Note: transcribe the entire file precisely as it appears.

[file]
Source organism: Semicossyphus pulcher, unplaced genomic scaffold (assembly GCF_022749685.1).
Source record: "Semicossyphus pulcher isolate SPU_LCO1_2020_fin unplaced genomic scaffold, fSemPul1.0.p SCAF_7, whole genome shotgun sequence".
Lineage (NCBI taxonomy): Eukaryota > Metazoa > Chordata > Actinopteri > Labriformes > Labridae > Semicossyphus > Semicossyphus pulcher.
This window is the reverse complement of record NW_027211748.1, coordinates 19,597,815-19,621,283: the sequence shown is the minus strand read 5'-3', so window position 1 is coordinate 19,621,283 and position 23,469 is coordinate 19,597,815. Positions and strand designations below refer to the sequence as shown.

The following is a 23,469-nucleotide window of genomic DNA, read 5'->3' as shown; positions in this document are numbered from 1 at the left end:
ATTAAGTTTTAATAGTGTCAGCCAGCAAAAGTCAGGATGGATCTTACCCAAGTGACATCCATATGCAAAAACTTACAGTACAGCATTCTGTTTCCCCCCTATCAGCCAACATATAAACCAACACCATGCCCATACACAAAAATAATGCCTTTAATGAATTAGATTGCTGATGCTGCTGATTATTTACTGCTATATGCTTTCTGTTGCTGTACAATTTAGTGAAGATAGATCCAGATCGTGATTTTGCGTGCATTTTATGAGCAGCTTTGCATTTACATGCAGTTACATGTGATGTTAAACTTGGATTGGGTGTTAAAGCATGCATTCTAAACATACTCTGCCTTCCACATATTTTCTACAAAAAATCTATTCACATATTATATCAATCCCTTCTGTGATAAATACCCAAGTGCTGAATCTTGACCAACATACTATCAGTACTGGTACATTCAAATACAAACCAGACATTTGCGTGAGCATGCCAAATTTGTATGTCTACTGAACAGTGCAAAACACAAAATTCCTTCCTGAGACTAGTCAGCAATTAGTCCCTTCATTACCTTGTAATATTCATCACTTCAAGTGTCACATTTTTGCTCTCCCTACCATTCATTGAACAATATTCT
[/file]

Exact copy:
Source organism: Semicossyphus pulcher, unplaced genomic scaffold (assembly GCF_022749685.1).
Source record: "Semicossyphus pulcher isolate SPU_LCO1_2020_fin unplaced genomic scaffold, fSemPul1.0.p SCAF_7, whole genome shotgun sequence".
Lineage (NCBI taxonomy): Eukaryota > Metazoa > Chordata > Actinopteri > Labriformes > Labridae > Semicossyphus > Semicossyphus pulcher.
This window is the reverse complement of record NW_027211748.1, coordinates 19,597,815-19,621,283: the sequence shown is the minus strand read 5'-3', so window position 1 is coordinate 19,621,283 and position 23,469 is coordinate 19,597,815. Positions and strand designations below refer to the sequence as shown.

The following is a 23,469-nucleotide window of genomic DNA, read 5'->3' as shown; positions in this document are numbered from 1 at the left end:
ATTAAGTTTTAATAGTGTCAGCCAGCAAAAGTCAGGATGGATCTTACCCAAGTGACATCCATATGCAAAAACTTACAGTACAGCATTCTGTTTCCCCCCTATCAGCCAACATATAAACCAACACCATGCCCATACACAAAAATAATGCCTTTAATGAATTAGATTGCTGATGCTGCTGATTATTTACTGCTATATGCTTTCTGTTGCTGTACAATTTAGTGAAGATAGATCCAGATCGTGATTTTGCGTGCATTTTATGAGCAGCTTTGCATTTACATGCAGTTACATGTGATGTTAAACTTGGATTGGGTGTTAAAGCATGCATTCTAAACATACTCTGCCTTCCACATATTTTCTACAAAAAATCTATTCACATATTATATCAATCCCTTCTGTGATAAATACCCAAGTGCTGAATCTTGACCAACATACTATCAGTACTGGTACATTCAAATACAAACCAGACATTTGCGTGAGCATGCCAAATTTGTATGTCTACTGAACAGTGCAAAACACAAAATTCCTTCCTGAGACTAGTCAGCAATTAGTCCCTTCATTACCTTGTAATATTCATCACTTCAAGTGTCACATTTTTGCTCTCCCTACCATTCATTGAACAATATTCT